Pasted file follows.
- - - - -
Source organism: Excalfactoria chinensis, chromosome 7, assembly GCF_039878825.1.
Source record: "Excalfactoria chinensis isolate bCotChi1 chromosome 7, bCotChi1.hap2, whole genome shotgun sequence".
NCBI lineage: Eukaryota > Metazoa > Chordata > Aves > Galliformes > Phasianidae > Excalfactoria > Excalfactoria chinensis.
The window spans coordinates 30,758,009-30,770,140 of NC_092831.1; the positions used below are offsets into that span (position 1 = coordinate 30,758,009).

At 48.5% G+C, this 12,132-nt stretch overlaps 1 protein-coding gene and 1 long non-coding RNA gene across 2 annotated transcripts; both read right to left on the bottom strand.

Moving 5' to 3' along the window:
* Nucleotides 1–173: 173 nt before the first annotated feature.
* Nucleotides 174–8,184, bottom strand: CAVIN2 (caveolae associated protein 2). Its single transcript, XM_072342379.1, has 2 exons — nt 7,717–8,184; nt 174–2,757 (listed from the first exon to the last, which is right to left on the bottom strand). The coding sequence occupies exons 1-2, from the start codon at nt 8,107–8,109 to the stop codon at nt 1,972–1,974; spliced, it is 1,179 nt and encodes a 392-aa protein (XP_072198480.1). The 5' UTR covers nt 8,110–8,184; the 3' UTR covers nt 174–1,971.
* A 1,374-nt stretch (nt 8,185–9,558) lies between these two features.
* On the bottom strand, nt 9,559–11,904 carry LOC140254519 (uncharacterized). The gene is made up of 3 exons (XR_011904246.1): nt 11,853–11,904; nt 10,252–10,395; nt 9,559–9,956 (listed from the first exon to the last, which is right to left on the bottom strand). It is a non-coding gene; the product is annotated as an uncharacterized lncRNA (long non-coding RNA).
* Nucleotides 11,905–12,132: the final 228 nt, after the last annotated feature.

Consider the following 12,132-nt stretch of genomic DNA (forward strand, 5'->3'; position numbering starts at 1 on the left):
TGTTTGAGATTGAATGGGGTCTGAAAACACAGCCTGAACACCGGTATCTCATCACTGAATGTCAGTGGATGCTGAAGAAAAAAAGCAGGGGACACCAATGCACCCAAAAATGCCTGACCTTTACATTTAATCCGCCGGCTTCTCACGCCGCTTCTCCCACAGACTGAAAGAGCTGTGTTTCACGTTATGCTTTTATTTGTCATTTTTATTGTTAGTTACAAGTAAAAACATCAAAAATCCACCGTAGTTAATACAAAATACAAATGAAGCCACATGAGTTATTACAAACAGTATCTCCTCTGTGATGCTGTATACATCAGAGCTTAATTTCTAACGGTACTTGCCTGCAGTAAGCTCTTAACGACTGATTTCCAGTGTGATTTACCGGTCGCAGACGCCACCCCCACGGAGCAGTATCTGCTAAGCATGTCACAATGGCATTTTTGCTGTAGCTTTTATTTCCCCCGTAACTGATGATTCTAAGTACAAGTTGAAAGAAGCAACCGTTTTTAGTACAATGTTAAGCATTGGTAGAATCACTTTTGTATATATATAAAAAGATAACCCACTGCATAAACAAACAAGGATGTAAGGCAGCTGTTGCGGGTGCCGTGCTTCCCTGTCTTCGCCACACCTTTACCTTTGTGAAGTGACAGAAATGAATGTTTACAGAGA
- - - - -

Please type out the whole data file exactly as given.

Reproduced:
Source organism: Excalfactoria chinensis, chromosome 7, assembly GCF_039878825.1.
Source record: "Excalfactoria chinensis isolate bCotChi1 chromosome 7, bCotChi1.hap2, whole genome shotgun sequence".
NCBI lineage: Eukaryota > Metazoa > Chordata > Aves > Galliformes > Phasianidae > Excalfactoria > Excalfactoria chinensis.
The window spans coordinates 30,758,009-30,770,140 of NC_092831.1; the positions used below are offsets into that span (position 1 = coordinate 30,758,009).

At 48.5% G+C, this 12,132-nt stretch overlaps 1 protein-coding gene and 1 long non-coding RNA gene across 2 annotated transcripts; both read right to left on the bottom strand.

Moving 5' to 3' along the window:
* Nucleotides 1–173: 173 nt before the first annotated feature.
* Nucleotides 174–8,184, bottom strand: CAVIN2 (caveolae associated protein 2). Its single transcript, XM_072342379.1, has 2 exons — nt 7,717–8,184; nt 174–2,757 (listed from the first exon to the last, which is right to left on the bottom strand). The coding sequence occupies exons 1-2, from the start codon at nt 8,107–8,109 to the stop codon at nt 1,972–1,974; spliced, it is 1,179 nt and encodes a 392-aa protein (XP_072198480.1). The 5' UTR covers nt 8,110–8,184; the 3' UTR covers nt 174–1,971.
* A 1,374-nt stretch (nt 8,185–9,558) lies between these two features.
* On the bottom strand, nt 9,559–11,904 carry LOC140254519 (uncharacterized). The gene is made up of 3 exons (XR_011904246.1): nt 11,853–11,904; nt 10,252–10,395; nt 9,559–9,956 (listed from the first exon to the last, which is right to left on the bottom strand). It is a non-coding gene; the product is annotated as an uncharacterized lncRNA (long non-coding RNA).
* Nucleotides 11,905–12,132: the final 228 nt, after the last annotated feature.

Consider the following 12,132-nt stretch of genomic DNA (forward strand, 5'->3'; position numbering starts at 1 on the left):
TGTTTGAGATTGAATGGGGTCTGAAAACACAGCCTGAACACCGGTATCTCATCACTGAATGTCAGTGGATGCTGAAGAAAAAAAGCAGGGGACACCAATGCACCCAAAAATGCCTGACCTTTACATTTAATCCGCCGGCTTCTCACGCCGCTTCTCCCACAGACTGAAAGAGCTGTGTTTCACGTTATGCTTTTATTTGTCATTTTTATTGTTAGTTACAAGTAAAAACATCAAAAATCCACCGTAGTTAATACAAAATACAAATGAAGCCACATGAGTTATTACAAACAGTATCTCCTCTGTGATGCTGTATACATCAGAGCTTAATTTCTAACGGTACTTGCCTGCAGTAAGCTCTTAACGACTGATTTCCAGTGTGATTTACCGGTCGCAGACGCCACCCCCACGGAGCAGTATCTGCTAAGCATGTCACAATGGCATTTTTGCTGTAGCTTTTATTTCCCCCGTAACTGATGATTCTAAGTACAAGTTGAAAGAAGCAACCGTTTTTAGTACAATGTTAAGCATTGGTAGAATCACTTTTGTATATATATAAAAAGATAACCCACTGCATAAACAAACAAGGATGTAAGGCAGCTGTTGCGGGTGCCGTGCTTCCCTGTCTTCGCCACACCTTTACCTTTGTGAAGTGACAGAAATGAATGTTTACAGAGA